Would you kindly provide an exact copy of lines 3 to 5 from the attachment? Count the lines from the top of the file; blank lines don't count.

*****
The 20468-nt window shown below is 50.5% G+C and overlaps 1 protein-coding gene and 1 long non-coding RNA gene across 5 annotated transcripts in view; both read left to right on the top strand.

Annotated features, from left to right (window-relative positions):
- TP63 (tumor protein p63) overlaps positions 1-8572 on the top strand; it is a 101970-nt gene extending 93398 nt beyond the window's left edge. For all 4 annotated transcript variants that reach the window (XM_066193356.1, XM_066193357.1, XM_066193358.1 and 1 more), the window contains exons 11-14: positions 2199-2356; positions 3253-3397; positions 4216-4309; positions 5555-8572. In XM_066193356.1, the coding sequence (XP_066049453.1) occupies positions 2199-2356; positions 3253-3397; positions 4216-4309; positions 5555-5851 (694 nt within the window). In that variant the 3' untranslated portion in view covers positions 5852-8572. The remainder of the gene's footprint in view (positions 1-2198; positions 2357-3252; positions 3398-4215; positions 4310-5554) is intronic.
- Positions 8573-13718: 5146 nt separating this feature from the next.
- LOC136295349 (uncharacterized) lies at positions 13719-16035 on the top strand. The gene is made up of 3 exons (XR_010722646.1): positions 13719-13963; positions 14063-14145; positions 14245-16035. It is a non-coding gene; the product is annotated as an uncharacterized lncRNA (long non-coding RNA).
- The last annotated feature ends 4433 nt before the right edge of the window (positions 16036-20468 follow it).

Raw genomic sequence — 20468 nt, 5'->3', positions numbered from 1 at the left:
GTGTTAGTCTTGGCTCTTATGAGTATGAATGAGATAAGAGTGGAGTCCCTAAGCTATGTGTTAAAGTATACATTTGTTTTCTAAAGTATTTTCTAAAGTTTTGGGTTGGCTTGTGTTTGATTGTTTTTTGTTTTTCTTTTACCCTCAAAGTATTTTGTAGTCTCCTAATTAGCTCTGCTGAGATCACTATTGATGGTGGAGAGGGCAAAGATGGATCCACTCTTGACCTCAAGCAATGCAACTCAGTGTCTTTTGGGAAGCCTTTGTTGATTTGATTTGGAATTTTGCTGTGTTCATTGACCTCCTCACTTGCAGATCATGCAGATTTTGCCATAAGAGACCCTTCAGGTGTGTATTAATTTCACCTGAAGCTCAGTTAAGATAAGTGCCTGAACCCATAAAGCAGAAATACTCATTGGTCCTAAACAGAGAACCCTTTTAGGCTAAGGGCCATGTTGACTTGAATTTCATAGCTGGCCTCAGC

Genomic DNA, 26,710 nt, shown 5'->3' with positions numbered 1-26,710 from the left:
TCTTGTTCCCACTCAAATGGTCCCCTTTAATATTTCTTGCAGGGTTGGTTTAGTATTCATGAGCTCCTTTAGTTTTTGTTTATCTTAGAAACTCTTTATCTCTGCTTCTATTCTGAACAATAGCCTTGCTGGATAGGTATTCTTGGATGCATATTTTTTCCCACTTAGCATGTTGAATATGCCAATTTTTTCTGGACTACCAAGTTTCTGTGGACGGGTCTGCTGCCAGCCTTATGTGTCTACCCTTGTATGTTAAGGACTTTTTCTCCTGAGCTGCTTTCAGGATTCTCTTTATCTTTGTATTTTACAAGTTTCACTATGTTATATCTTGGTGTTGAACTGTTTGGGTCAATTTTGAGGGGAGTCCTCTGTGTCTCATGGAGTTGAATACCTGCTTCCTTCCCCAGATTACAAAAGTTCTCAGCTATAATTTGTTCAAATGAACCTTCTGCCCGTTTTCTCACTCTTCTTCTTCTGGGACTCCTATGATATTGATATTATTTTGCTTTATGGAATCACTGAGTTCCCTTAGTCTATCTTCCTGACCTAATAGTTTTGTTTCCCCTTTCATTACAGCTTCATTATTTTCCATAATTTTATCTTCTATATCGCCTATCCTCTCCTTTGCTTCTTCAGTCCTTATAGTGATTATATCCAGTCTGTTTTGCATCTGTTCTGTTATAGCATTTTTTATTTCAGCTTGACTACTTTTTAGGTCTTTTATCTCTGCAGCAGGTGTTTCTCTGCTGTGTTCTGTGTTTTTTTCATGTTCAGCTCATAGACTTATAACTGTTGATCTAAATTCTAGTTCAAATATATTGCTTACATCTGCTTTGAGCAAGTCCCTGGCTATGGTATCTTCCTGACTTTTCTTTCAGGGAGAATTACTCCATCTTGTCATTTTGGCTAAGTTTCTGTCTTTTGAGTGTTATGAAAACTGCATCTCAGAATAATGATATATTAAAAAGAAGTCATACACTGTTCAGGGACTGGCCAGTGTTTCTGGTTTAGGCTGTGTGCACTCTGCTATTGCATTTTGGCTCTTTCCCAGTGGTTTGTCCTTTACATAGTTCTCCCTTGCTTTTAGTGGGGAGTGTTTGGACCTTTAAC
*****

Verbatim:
- TP63 (tumor protein p63) overlaps positions 1-8572 on the top strand; it is a 101970-nt gene extending 93398 nt beyond the window's left edge. For all 4 annotated transcript variants that reach the window (XM_066193356.1, XM_066193357.1, XM_066193358.1 and 1 more), the window contains exons 11-14: positions 2199-2356; positions 3253-3397; positions 4216-4309; positions 5555-8572. In XM_066193356.1, the coding sequence (XP_066049453.1) occupies positions 2199-2356; positions 3253-3397; positions 4216-4309; positions 5555-5851 (694 nt within the window). In that variant the 3' untranslated portion in view covers positions 5852-8572. The remainder of the gene's footprint in view (positions 1-2198; positions 2357-3252; positions 3398-4215; positions 4310-5554) is intronic.
- Positions 8573-13718: 5146 nt separating this feature from the next.
- LOC136295349 (uncharacterized) lies at positions 13719-16035 on the top strand. The gene is made up of 3 exons (XR_010722646.1): positions 13719-13963; positions 14063-14145; positions 14245-16035. It is a non-coding gene; the product is annotated as an uncharacterized lncRNA (long non-coding RNA).